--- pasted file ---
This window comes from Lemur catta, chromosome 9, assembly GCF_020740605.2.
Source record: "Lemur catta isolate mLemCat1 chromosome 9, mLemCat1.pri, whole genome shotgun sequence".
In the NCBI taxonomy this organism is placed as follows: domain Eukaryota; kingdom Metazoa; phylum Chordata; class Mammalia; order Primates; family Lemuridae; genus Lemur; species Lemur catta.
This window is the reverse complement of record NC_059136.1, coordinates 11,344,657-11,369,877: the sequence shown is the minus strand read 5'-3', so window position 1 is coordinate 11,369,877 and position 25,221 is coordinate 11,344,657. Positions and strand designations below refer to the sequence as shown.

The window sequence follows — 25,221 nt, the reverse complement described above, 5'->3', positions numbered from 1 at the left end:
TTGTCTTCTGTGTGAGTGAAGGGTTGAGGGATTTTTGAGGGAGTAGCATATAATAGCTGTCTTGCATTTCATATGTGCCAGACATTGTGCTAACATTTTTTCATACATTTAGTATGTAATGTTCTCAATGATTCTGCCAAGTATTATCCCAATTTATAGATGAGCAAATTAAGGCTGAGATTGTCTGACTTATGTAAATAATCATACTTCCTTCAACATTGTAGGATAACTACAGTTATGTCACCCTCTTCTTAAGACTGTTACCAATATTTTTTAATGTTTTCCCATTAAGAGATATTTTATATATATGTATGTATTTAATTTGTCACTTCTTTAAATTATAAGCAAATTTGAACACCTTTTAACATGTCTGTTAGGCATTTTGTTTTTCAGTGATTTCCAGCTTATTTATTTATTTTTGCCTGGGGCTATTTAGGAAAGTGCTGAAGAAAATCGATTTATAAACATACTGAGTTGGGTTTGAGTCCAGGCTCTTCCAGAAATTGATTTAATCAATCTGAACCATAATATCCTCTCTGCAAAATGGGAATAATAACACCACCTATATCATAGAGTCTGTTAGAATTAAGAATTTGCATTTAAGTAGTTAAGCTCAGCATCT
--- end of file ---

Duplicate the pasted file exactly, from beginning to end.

This window comes from Lemur catta, chromosome 9, assembly GCF_020740605.2.
Source record: "Lemur catta isolate mLemCat1 chromosome 9, mLemCat1.pri, whole genome shotgun sequence".
In the NCBI taxonomy this organism is placed as follows: domain Eukaryota; kingdom Metazoa; phylum Chordata; class Mammalia; order Primates; family Lemuridae; genus Lemur; species Lemur catta.
This window is the reverse complement of record NC_059136.1, coordinates 11,344,657-11,369,877: the sequence shown is the minus strand read 5'-3', so window position 1 is coordinate 11,369,877 and position 25,221 is coordinate 11,344,657. Positions and strand designations below refer to the sequence as shown.

The window sequence follows — 25,221 nt, the reverse complement described above, 5'->3', positions numbered from 1 at the left end:
TTGTCTTCTGTGTGAGTGAAGGGTTGAGGGATTTTTGAGGGAGTAGCATATAATAGCTGTCTTGCATTTCATATGTGCCAGACATTGTGCTAACATTTTTTCATACATTTAGTATGTAATGTTCTCAATGATTCTGCCAAGTATTATCCCAATTTATAGATGAGCAAATTAAGGCTGAGATTGTCTGACTTATGTAAATAATCATACTTCCTTCAACATTGTAGGATAACTACAGTTATGTCACCCTCTTCTTAAGACTGTTACCAATATTTTTTAATGTTTTCCCATTAAGAGATATTTTATATATATGTATGTATTTAATTTGTCACTTCTTTAAATTATAAGCAAATTTGAACACCTTTTAACATGTCTGTTAGGCATTTTGTTTTTCAGTGATTTCCAGCTTATTTATTTATTTTTGCCTGGGGCTATTTAGGAAAGTGCTGAAGAAAATCGATTTATAAACATACTGAGTTGGGTTTGAGTCCAGGCTCTTCCAGAAATTGATTTAATCAATCTGAACCATAATATCCTCTCTGCAAAATGGGAATAATAACACCACCTATATCATAGAGTCTGTTAGAATTAAGAATTTGCATTTAAGTAGTTAAGCTCAGCATCT